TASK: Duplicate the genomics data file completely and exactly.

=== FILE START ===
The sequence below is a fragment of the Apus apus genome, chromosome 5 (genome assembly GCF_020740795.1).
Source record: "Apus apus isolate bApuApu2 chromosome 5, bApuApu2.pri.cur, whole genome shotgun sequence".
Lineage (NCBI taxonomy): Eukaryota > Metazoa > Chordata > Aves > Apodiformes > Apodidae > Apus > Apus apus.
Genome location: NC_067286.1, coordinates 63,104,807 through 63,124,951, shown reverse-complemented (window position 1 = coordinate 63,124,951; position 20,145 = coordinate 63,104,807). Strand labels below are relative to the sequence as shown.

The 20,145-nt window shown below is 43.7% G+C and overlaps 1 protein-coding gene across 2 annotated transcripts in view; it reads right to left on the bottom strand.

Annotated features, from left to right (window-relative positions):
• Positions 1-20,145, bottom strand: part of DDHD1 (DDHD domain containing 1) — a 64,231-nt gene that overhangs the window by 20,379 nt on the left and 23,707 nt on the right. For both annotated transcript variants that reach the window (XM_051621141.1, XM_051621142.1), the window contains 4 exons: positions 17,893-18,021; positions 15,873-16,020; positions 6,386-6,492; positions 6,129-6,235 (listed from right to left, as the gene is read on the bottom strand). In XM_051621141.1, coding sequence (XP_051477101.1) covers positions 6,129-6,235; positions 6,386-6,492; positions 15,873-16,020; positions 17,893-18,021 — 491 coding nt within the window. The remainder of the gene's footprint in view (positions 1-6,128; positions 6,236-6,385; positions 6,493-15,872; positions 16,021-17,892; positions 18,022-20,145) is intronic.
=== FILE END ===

The sequence below is a fragment of the Apus apus genome, chromosome 5 (genome assembly GCF_020740795.1).
Source record: "Apus apus isolate bApuApu2 chromosome 5, bApuApu2.pri.cur, whole genome shotgun sequence".
Lineage (NCBI taxonomy): Eukaryota > Metazoa > Chordata > Aves > Apodiformes > Apodidae > Apus > Apus apus.
Genome location: NC_067286.1, coordinates 63,104,807 through 63,124,951, shown reverse-complemented (window position 1 = coordinate 63,124,951; position 20,145 = coordinate 63,104,807). Strand labels below are relative to the sequence as shown.

The 20,145-nt window shown below is 43.7% G+C and overlaps 1 protein-coding gene across 2 annotated transcripts in view; it reads right to left on the bottom strand.

Annotated features, from left to right (window-relative positions):
• Positions 1-20,145, bottom strand: part of DDHD1 (DDHD domain containing 1) — a 64,231-nt gene that overhangs the window by 20,379 nt on the left and 23,707 nt on the right. For both annotated transcript variants that reach the window (XM_051621141.1, XM_051621142.1), the window contains 4 exons: positions 17,893-18,021; positions 15,873-16,020; positions 6,386-6,492; positions 6,129-6,235 (listed from right to left, as the gene is read on the bottom strand). In XM_051621141.1, coding sequence (XP_051477101.1) covers positions 6,129-6,235; positions 6,386-6,492; positions 15,873-16,020; positions 17,893-18,021 — 491 coding nt within the window. The remainder of the gene's footprint in view (positions 1-6,128; positions 6,236-6,385; positions 6,493-15,872; positions 16,021-17,892; positions 18,022-20,145) is intronic.